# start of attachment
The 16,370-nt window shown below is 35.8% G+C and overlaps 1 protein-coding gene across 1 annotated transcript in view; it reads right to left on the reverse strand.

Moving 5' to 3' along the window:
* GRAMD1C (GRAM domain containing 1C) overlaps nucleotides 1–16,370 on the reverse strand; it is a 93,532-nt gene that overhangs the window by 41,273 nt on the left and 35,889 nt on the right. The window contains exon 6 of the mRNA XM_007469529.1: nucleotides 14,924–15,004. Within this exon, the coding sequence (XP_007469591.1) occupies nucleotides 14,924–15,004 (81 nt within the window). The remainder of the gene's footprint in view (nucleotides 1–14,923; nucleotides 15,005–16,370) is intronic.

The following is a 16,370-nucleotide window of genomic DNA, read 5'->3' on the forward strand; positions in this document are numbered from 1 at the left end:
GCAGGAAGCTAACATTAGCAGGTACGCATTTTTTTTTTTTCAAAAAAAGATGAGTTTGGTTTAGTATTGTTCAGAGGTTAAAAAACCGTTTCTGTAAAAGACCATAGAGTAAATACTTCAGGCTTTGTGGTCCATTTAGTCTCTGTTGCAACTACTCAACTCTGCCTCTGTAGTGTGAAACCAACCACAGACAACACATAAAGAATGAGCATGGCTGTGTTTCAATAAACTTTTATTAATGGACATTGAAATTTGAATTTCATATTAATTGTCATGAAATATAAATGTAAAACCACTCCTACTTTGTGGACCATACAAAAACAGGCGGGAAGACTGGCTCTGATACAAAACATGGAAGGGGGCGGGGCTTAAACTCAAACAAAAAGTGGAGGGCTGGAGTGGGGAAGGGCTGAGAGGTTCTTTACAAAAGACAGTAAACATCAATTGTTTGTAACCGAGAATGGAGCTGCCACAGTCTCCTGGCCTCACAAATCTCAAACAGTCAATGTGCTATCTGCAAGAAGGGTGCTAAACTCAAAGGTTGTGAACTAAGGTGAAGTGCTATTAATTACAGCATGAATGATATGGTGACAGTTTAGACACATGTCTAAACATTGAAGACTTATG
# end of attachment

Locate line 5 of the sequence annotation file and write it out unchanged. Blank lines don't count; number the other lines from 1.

GCAGGAAGCTAACATTAGCAGGTACGCATTTTTTTTTTTTCAAAAAAAGATGAGTTTGGTTTAGTATTGTTCAGAGGTTAAAAAACCGTTTCTGTAAAAGACCATAGAGTAAATACTTCAGGCTTTGTGGTCCATTTAGTCTCTGTTGCAACTACTCAACTCTGCCTCTGTAGTGTGAAACCAACCACAGACAACACATAAAGAATGAGCATGGCTGTGTTTCAATAAACTTTTATTAATGGACATTGAAATTTGAATTTCATATTAATTGTCATGAAATATAAATGTAAAACCACTCCTACTTTGTGGACCATACAAAAACAGGCGGGAAGACTGGCTCTGATACAAAACATGGAAGGGGGCGGGGCTTAAACTCAAACAAAAAGTGGAGGGCTGGAGTGGGGAAGGGCTGAGAGGTTCTTTACAAAAGACAGTAAACATCAATTGTTTGTAACCGAGAATGGAGCTGCCACAGTCTCCTGGCCTCACAAATCTCAAACAGTCAATGTGCTATCTGCAAGAAGGGTGCTAAACTCAAAGGTTGTGAACTAAGGTGAAGTGCTATTAATTACAGCATGAATGATATGGTGACAGTTTAGACACATGTCTAAACATTGAAGACTTATG